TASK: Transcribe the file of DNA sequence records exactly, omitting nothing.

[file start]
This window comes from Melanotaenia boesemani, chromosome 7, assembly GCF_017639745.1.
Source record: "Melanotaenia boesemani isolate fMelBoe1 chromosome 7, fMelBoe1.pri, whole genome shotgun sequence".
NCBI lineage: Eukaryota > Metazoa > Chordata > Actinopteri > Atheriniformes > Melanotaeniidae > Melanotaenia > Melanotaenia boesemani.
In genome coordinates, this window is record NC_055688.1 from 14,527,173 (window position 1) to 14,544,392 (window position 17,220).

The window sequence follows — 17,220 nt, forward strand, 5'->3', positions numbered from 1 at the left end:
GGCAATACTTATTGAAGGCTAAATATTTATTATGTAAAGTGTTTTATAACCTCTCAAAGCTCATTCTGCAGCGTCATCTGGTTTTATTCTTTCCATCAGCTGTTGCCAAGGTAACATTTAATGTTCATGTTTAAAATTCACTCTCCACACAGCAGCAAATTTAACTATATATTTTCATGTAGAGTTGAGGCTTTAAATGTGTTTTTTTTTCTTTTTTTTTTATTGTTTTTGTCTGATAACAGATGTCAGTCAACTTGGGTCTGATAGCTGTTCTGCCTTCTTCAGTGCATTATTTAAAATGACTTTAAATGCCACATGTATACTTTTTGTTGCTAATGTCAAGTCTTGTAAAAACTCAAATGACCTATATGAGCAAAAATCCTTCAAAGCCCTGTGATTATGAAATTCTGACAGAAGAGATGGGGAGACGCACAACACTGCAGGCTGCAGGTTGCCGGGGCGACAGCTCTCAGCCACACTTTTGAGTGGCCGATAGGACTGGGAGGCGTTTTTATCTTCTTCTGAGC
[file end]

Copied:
This window comes from Melanotaenia boesemani, chromosome 7, assembly GCF_017639745.1.
Source record: "Melanotaenia boesemani isolate fMelBoe1 chromosome 7, fMelBoe1.pri, whole genome shotgun sequence".
NCBI lineage: Eukaryota > Metazoa > Chordata > Actinopteri > Atheriniformes > Melanotaeniidae > Melanotaenia > Melanotaenia boesemani.
In genome coordinates, this window is record NC_055688.1 from 14,527,173 (window position 1) to 14,544,392 (window position 17,220).

The window sequence follows — 17,220 nt, forward strand, 5'->3', positions numbered from 1 at the left end:
GGCAATACTTATTGAAGGCTAAATATTTATTATGTAAAGTGTTTTATAACCTCTCAAAGCTCATTCTGCAGCGTCATCTGGTTTTATTCTTTCCATCAGCTGTTGCCAAGGTAACATTTAATGTTCATGTTTAAAATTCACTCTCCACACAGCAGCAAATTTAACTATATATTTTCATGTAGAGTTGAGGCTTTAAATGTGTTTTTTTTTCTTTTTTTTTTATTGTTTTTGTCTGATAACAGATGTCAGTCAACTTGGGTCTGATAGCTGTTCTGCCTTCTTCAGTGCATTATTTAAAATGACTTTAAATGCCACATGTATACTTTTTGTTGCTAATGTCAAGTCTTGTAAAAACTCAAATGACCTATATGAGCAAAAATCCTTCAAAGCCCTGTGATTATGAAATTCTGACAGAAGAGATGGGGAGACGCACAACACTGCAGGCTGCAGGTTGCCGGGGCGACAGCTCTCAGCCACACTTTTGAGTGGCCGATAGGACTGGGAGGCGTTTTTATCTTCTTCTGAGC